Hackers have been inside the United Nations network for months. According to a report from Bloomberg, stolen credentials of a UN employee were sold on the Dark Web for as little as $1,000. The report claims that Russian-speaking cybercriminals sold access to the UN systems for months—from April through August of 2021.
Wearing a Bullseye
Much of the threat landscape is indiscriminate. Attackers often use automated scanners to find vulnerable systems and spray-and-pray techniques to launch attacks. Some attacks are targeted, though, and some targets are more valuable than others. The United Nations is a high-profile target with one of the biggest breach bullseyes of any organization in the world on its back from a geopolitical standpoint.
What I am somewhat surprised by in this latest breach is that it took place when the attackers used stolen credentials lifted from a Dark Web site. Credentials get compromised or stolen all the time. That’s why it’s a good idea to require users to change passwords regularly and/or implement multi-factor authentication so a stolen password alone won’t allow unauthorized access. It’s also a good idea for organizations to keep an eye on the Dark Web and monitor for any activity related to their networks or users.
The bottom line is that a stolen password should not enable attackers to gain access for months—especially not just a username and password alone. The UN is no different than any public or private defender who must improve their training, preparation and awareness and the ability to detect malicious activity much earlier to reduce risk. Companies need to build stronger resilience to malicious activity and ensure that the blast radius of payloads is minimized and generally use peace time to foster anti-fragility. It’s about how we adapt and improve every day.
Compromise vs. Breach
Overall, there's no shame in being attacked, and disclosing it properly is laudable. There's a world of difference between an infrastructure compromise where a nation state, rogue group or hacktivists is able to infiltrate a network, and an information or material breach that causes damage.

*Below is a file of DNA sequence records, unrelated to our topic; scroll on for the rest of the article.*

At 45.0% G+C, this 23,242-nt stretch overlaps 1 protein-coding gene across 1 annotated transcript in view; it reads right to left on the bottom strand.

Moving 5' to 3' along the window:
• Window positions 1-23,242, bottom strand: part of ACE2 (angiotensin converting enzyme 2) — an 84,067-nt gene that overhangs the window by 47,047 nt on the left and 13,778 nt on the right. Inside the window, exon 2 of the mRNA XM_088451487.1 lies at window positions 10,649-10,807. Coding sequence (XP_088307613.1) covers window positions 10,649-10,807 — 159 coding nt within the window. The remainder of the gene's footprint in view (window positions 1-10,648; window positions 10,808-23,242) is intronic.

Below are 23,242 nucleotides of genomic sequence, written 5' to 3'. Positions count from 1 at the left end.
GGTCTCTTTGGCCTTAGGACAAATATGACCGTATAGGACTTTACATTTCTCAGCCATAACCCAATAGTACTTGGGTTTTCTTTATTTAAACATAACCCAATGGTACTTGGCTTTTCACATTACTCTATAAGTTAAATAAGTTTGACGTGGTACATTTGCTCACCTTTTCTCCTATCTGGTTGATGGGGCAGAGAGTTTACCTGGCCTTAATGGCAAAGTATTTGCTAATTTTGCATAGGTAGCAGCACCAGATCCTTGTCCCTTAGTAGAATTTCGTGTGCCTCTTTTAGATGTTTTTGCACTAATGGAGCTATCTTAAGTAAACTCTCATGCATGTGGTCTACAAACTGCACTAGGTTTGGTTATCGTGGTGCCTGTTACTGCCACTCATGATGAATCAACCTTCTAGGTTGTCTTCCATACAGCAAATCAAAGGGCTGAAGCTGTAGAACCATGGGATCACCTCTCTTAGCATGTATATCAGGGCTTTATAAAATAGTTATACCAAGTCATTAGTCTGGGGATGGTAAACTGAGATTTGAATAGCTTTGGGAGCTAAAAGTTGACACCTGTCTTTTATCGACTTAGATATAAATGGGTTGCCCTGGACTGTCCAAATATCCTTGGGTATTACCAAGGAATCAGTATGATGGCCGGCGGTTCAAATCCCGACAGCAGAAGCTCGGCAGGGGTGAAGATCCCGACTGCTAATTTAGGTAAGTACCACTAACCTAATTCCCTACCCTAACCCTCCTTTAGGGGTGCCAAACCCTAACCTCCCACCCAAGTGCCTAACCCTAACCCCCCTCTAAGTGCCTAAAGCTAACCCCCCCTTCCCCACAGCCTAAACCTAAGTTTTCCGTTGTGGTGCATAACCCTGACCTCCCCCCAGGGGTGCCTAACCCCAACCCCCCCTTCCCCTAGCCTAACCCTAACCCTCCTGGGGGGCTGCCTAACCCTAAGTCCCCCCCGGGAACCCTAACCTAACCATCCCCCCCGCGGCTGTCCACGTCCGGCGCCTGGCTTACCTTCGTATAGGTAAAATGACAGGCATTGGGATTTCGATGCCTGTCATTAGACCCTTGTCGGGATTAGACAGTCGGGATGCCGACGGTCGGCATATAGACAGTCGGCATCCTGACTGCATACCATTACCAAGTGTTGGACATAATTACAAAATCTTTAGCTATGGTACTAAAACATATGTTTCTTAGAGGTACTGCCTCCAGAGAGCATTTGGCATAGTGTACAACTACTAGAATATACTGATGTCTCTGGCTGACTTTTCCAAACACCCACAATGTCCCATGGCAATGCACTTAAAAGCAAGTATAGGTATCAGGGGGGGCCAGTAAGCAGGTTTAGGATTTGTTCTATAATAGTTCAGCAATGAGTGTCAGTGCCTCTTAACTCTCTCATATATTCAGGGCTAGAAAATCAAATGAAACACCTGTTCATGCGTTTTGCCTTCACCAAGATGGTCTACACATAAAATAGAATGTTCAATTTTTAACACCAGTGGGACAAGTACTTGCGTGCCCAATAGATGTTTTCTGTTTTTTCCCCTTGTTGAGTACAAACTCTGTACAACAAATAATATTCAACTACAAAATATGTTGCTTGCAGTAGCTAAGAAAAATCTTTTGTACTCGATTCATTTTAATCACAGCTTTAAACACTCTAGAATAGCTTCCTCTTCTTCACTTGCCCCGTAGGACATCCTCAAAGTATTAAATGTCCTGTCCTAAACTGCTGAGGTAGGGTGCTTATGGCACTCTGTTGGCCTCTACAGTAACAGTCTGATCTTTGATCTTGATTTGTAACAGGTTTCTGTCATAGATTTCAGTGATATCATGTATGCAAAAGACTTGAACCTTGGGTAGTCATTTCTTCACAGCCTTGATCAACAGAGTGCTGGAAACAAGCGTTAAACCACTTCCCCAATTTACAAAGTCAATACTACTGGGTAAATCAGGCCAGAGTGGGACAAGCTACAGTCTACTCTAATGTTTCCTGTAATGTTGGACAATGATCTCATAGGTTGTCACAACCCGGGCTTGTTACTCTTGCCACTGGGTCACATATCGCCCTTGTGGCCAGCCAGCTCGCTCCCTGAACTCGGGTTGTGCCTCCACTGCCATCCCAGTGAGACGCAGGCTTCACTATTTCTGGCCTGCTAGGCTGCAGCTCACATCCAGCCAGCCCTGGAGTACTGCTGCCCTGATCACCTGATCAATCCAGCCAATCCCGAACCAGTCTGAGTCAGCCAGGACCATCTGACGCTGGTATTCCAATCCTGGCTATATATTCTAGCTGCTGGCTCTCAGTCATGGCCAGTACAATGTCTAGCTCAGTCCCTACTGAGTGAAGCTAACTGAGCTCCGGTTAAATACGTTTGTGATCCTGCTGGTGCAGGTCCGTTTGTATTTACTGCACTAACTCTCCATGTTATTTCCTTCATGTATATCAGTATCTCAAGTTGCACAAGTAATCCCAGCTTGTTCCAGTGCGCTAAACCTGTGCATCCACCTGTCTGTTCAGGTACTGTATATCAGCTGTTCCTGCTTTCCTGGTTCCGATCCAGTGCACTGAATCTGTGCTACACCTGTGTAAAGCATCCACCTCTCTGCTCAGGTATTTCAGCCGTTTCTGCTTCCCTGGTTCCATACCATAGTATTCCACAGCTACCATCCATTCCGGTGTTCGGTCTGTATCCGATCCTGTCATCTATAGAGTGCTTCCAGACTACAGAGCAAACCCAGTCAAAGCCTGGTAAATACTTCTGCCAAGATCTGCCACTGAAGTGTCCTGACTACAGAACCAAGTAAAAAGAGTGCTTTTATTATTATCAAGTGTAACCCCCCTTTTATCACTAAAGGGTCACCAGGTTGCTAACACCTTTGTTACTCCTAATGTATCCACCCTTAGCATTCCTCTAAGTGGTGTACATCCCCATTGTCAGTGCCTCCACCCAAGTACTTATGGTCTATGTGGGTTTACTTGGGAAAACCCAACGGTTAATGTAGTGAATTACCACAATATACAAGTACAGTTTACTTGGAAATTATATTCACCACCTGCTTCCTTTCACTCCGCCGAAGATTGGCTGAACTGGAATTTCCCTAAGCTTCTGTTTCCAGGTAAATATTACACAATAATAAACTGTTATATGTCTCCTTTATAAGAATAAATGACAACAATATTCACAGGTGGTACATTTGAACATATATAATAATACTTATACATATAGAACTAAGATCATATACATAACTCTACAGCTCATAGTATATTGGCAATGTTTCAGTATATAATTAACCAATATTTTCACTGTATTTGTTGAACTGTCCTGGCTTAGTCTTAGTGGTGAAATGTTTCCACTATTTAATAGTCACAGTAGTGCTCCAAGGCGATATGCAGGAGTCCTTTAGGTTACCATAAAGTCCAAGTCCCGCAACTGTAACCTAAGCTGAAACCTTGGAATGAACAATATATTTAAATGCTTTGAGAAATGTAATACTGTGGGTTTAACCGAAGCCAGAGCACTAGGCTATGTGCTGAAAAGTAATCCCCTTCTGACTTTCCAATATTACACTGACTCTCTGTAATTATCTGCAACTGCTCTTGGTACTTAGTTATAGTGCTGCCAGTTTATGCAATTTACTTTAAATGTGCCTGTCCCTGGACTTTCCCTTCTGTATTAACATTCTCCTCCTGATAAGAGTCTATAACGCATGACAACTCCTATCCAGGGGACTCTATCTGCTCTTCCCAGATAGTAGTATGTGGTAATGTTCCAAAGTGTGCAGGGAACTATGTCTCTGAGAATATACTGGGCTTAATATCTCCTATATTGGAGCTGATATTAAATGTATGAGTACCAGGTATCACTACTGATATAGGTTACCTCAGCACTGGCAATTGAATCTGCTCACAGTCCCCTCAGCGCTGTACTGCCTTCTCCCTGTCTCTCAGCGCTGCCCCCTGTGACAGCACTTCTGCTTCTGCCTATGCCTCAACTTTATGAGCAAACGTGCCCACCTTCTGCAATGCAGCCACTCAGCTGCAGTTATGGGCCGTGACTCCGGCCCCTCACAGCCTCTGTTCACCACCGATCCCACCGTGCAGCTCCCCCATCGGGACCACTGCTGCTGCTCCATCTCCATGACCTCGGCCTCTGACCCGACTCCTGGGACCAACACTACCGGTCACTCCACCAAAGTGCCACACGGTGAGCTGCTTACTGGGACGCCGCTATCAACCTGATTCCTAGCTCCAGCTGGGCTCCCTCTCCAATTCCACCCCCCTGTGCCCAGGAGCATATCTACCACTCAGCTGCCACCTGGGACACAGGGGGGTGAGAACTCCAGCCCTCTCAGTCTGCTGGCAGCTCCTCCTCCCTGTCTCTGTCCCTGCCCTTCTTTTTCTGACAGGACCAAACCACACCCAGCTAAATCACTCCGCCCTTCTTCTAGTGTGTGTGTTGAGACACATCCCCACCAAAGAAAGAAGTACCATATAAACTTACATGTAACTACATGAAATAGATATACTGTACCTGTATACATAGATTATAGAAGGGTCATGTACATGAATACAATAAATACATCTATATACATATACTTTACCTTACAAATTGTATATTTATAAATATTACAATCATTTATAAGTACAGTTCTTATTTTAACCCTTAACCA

For a target like the UN, there is more value in persistence than damage. Nation-state backed organizations often work diligently to obscure their activity and maintain persistence within a targeted organization’s network. They spend much more time hiding their presence than stealing data because specific information on any member country of the United Nations can fetch a pretty penny on the Dark Web—like the username and password used for this instance.
The scope and impact of cyber threats continues to grow. Attackers work around the clock to identify weaknesses to exploit, and to develop creative new tactics, techniques, and procedures, so organizations and cybersecurity professionals need to be at least as diligent in improving defenses.
Effective cybersecurity starts with the basics—following established security best practices and implementing policies around identity and access management to prevent an attack like this—or at least minimize its impact. Beyond that, organizations need to have tools in place that provide an operation-centric point of view—an ability to see the whole attack from end-to-end, along with the context necessary to take action and stop it in its tracks before damage is done.
About the Author
Sam Curry is CSO at Cybereason and is a Visiting Fellow at the National Security Institute. Previously, Sam was CTO and CISO for Arbor Networks (NetScout) and was CSO and SVP R&D at MicroStrategy in addition to holding senior security roles at McAfee and CA. He spent 7 years at RSA, the Security Division of EMC as Chief Technologist and SVP of Product. Sam also has over 20 patents in security from his time as a security architect, has been a leader in two successful startups and is a board member of the Cybersecurity Coalition, of SSH Communications and of Sequitur Labs.